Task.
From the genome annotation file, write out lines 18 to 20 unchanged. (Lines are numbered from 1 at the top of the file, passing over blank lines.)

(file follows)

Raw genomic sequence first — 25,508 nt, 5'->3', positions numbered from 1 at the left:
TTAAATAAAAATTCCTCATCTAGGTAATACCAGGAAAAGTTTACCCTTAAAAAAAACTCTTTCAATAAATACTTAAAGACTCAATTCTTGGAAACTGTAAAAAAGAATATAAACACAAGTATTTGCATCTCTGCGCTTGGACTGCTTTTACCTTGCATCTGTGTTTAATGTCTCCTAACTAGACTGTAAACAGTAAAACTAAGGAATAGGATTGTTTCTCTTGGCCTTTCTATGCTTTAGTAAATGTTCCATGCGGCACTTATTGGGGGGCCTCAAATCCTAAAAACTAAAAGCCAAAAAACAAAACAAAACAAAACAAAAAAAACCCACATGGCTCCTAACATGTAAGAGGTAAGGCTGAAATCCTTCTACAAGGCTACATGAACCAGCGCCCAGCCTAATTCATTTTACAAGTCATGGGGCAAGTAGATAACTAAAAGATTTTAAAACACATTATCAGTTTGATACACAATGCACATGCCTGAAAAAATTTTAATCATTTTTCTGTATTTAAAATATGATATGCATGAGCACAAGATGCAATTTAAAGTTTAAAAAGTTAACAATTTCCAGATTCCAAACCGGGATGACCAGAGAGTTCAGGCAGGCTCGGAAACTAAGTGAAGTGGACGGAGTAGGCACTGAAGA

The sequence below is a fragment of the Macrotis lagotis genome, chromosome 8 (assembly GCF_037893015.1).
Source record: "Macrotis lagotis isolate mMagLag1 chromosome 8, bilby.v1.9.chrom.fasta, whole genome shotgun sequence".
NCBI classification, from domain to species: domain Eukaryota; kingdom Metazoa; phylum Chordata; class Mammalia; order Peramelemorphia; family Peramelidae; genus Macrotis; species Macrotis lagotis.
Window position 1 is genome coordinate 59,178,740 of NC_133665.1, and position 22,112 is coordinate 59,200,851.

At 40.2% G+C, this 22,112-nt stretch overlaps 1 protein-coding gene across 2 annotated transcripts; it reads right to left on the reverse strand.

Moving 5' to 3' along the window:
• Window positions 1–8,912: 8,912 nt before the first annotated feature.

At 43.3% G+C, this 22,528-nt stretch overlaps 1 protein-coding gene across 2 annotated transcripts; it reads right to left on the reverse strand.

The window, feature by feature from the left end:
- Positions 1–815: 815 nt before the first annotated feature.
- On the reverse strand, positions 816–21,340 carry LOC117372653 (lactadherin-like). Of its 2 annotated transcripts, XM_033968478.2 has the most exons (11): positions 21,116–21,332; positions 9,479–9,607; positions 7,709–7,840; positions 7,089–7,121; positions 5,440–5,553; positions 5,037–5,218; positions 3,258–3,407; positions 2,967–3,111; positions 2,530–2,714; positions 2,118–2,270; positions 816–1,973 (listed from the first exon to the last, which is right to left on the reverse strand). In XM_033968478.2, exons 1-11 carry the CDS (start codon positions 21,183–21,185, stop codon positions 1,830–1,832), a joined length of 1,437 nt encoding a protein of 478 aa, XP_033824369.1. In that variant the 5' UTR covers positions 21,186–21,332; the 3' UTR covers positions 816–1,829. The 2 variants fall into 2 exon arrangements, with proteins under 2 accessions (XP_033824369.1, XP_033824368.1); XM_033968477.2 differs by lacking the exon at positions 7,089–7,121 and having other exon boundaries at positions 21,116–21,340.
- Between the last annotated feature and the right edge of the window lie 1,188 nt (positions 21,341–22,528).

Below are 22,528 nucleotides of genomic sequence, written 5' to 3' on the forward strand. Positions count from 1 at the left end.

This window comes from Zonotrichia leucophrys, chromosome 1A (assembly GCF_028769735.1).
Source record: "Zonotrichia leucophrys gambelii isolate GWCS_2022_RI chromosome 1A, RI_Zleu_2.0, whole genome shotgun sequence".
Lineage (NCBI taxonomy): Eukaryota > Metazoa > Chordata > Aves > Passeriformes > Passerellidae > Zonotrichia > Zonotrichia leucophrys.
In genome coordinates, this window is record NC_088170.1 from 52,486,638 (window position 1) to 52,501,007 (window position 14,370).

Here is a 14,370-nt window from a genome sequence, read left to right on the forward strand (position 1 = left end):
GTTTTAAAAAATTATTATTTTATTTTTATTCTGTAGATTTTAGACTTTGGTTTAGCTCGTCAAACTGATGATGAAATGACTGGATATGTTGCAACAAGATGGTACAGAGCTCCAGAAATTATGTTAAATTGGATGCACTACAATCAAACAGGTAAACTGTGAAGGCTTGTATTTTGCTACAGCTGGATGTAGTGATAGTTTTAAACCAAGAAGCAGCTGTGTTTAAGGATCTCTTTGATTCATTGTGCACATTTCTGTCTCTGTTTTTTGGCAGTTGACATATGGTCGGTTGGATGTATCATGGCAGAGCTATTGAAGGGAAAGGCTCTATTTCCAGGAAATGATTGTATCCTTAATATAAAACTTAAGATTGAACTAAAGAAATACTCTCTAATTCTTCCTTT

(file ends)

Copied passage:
Lineage (NCBI taxonomy): Eukaryota > Metazoa > Chordata > Aves > Passeriformes > Passerellidae > Zonotrichia > Zonotrichia leucophrys.
In genome coordinates, this window is record NC_088170.1 from 52,486,638 (window position 1) to 52,501,007 (window position 14,370).

Here is a 14,370-nt window from a genome sequence, read left to right on the forward strand (position 1 = left end):